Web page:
Historical Findings and Information on Mental Disorders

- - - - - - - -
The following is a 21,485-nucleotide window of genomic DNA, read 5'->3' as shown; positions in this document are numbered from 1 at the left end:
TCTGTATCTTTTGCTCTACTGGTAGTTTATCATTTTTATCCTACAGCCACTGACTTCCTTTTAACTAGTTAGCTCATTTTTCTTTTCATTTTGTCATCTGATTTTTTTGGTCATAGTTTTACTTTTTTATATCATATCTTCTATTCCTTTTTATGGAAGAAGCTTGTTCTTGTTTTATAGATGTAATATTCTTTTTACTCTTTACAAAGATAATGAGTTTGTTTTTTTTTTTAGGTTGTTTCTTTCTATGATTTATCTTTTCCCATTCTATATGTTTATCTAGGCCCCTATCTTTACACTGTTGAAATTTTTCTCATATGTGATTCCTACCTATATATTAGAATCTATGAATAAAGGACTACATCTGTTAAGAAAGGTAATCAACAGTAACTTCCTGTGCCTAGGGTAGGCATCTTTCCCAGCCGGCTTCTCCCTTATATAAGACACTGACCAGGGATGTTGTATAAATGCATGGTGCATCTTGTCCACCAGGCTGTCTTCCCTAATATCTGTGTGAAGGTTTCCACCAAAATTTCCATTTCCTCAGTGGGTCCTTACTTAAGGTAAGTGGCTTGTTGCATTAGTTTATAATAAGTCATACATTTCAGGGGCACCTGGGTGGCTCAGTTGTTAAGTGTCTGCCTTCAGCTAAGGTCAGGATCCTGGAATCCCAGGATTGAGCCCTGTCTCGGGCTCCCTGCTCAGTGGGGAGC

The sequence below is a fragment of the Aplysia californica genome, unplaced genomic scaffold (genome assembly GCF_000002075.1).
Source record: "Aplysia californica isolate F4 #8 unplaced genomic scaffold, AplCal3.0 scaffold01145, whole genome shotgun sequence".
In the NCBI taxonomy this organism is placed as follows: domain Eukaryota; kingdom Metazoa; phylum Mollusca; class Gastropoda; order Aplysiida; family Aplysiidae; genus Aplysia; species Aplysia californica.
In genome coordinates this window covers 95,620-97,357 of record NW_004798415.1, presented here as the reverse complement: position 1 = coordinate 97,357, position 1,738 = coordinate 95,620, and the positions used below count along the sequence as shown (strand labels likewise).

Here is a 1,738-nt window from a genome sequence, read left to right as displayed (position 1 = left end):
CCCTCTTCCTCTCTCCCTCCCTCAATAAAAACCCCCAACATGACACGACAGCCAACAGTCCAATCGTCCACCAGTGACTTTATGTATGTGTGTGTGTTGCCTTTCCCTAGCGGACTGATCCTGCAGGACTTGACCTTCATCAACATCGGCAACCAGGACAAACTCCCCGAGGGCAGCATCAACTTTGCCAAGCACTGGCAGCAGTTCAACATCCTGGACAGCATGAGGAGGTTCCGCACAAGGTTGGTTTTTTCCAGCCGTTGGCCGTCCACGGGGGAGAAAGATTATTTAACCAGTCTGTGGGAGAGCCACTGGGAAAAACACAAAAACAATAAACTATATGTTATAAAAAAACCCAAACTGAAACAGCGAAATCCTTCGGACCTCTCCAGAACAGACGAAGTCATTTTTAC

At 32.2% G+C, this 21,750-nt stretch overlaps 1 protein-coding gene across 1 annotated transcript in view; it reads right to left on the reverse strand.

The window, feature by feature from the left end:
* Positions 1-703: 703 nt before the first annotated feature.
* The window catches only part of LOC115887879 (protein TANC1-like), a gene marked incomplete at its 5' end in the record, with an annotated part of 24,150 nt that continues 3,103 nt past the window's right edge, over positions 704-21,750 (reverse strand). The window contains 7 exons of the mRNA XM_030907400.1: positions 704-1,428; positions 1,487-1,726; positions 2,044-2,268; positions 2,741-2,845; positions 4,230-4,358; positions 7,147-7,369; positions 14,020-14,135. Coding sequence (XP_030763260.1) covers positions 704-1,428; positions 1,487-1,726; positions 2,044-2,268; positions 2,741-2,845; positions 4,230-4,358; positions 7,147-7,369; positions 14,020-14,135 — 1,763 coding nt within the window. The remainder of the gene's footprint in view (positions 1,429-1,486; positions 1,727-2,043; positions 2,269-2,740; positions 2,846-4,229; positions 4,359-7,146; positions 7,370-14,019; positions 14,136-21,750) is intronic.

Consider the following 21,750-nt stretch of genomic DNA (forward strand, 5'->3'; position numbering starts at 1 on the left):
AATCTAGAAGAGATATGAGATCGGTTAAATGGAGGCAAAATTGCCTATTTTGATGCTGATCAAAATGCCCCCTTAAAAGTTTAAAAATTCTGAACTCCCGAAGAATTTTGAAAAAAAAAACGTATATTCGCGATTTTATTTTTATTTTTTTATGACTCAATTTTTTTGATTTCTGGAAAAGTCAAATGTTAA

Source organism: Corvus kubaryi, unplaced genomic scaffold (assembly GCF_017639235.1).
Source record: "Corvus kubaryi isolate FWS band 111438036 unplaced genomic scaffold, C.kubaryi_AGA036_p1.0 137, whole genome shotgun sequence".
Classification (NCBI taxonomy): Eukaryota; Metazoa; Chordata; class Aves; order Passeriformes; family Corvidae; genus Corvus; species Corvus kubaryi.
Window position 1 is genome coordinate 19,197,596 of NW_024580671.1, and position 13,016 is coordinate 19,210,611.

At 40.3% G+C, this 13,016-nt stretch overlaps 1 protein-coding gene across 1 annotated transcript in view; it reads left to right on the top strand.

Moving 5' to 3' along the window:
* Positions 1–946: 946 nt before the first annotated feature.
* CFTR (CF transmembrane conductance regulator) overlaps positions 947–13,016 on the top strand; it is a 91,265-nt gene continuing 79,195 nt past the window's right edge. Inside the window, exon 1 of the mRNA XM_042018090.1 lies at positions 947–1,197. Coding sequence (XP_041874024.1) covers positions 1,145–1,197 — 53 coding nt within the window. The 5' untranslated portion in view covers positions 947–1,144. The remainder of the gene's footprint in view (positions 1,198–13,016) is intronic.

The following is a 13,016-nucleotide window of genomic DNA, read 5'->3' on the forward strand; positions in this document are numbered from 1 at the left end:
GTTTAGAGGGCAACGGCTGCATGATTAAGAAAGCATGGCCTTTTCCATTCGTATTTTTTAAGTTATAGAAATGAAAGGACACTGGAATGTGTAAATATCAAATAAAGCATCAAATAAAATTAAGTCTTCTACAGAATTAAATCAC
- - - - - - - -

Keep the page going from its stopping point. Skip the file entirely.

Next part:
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The human brain is a, to say the least, very complicated and fascinating place in our anatomy. Yet there still are parts of it we don't understand. People all over the world are plagued with different abnormalities in their psychology, a condition known as a mental disorder. What exactly is widely classified as a scientific definition of a mental disorder? A mental disorder can be spotted in an individual who deviates from human contact or who has estranged behaviors not considered to be of the typical majority of the populous. They're everywhere, and in people who you would never expect. From being dealt with in law, all the way to your own community, humankind is riddled with various degrees of sleep insomnia, attention deficit hyperactivity disorder, bipolar disorder, and schizophrenia. Theres a lot to take in for people who seek more knowledge in the vast universe of understand the human mind, so much so that scientists and researchers are still uncovering new mysteries today. Yet with what we understand, some of these behaviors have explanation. How did people come across some of these findings in the human mind? How did our ancestors deal with them? Is the key to unlocking the secrets and stopping these mental disorders in our anatomy? All of these questions have been answered in recent and surprisingly ancient times as well. But first, lets clear the air of psychiatry. With a field so large and detailed such as this, it can be hard to discern what is fact and fantasy. Initially, when the common person is prompted to give his or her thoughts on mental disorders and psychiatry, the gloom room appears around, and a person is sitting on a sofa venting to a older man asking the question, “So how does that make you feel?” a... ... middle of paper ... ...tary Mental Health: The US Psychiatric Response in the..." American Journal of Public Health Vol. 97, No. 12. Dec. 2007: 2132-2142. SIRS Issues Researcher. Web. 15 Nov 2011. Prevalence of Serious Mental Illness Among U.S. Adults by Age, Sex, and Race. 2008. Chart. n.p. Web. 12 Dec 2011. . Shaw, Heather, and others. "Integrating Eating Disorder and Obesity Prevention Programs for..." Prevention Researcher Integrated Research Services, Inc., Vol. 14, No. 3. Sept. 2007: 18-20. SIRS Issues Researcher. Web. 15 Nov 2011. Wasowicz, Lidia. "Sleep: Just As Important As Exercise, Diet." UPI. Feb. 2 2004: n.p. SIRS Issues Researcher. Web. 15 Nov 2011. Hitti, Miranda. "Mental Illness Common in the U.S.." Web MD. (2006): 3. Web. 12 Dec. 2011. .
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